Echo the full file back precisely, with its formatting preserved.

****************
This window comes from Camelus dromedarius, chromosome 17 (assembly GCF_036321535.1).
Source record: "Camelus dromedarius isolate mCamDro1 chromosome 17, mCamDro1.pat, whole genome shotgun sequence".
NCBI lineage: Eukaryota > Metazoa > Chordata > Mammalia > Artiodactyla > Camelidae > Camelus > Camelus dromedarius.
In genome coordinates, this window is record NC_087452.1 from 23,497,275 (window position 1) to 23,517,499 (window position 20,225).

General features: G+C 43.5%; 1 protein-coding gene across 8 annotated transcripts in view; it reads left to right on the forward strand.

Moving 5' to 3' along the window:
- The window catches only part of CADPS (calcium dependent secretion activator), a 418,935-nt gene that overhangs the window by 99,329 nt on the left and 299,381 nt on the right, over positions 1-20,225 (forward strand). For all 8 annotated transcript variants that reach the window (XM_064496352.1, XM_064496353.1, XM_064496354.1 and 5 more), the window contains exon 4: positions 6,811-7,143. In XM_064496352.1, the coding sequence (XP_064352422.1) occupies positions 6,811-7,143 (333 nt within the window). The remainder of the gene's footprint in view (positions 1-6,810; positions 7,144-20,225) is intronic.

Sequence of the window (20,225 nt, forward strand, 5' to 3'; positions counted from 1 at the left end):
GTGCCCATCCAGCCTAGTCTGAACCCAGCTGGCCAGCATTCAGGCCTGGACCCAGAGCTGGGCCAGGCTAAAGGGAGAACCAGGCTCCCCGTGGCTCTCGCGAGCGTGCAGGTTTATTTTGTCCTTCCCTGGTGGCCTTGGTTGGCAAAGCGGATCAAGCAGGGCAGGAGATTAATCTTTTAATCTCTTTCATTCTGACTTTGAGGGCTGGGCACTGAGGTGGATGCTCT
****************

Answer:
This window comes from Camelus dromedarius, chromosome 17 (assembly GCF_036321535.1).
Source record: "Camelus dromedarius isolate mCamDro1 chromosome 17, mCamDro1.pat, whole genome shotgun sequence".
NCBI lineage: Eukaryota > Metazoa > Chordata > Mammalia > Artiodactyla > Camelidae > Camelus > Camelus dromedarius.
In genome coordinates, this window is record NC_087452.1 from 23,497,275 (window position 1) to 23,517,499 (window position 20,225).

General features: G+C 43.5%; 1 protein-coding gene across 8 annotated transcripts in view; it reads left to right on the forward strand.

Moving 5' to 3' along the window:
- The window catches only part of CADPS (calcium dependent secretion activator), a 418,935-nt gene that overhangs the window by 99,329 nt on the left and 299,381 nt on the right, over positions 1-20,225 (forward strand). For all 8 annotated transcript variants that reach the window (XM_064496352.1, XM_064496353.1, XM_064496354.1 and 5 more), the window contains exon 4: positions 6,811-7,143. In XM_064496352.1, the coding sequence (XP_064352422.1) occupies positions 6,811-7,143 (333 nt within the window). The remainder of the gene's footprint in view (positions 1-6,810; positions 7,144-20,225) is intronic.

Sequence of the window (20,225 nt, forward strand, 5' to 3'; positions counted from 1 at the left end):
GTGCCCATCCAGCCTAGTCTGAACCCAGCTGGCCAGCATTCAGGCCTGGACCCAGAGCTGGGCCAGGCTAAAGGGAGAACCAGGCTCCCCGTGGCTCTCGCGAGCGTGCAGGTTTATTTTGTCCTTCCCTGGTGGCCTTGGTTGGCAAAGCGGATCAAGCAGGGCAGGAGATTAATCTTTTAATCTCTTTCATTCTGACTTTGAGGGCTGGGCACTGAGGTGGATGCTCT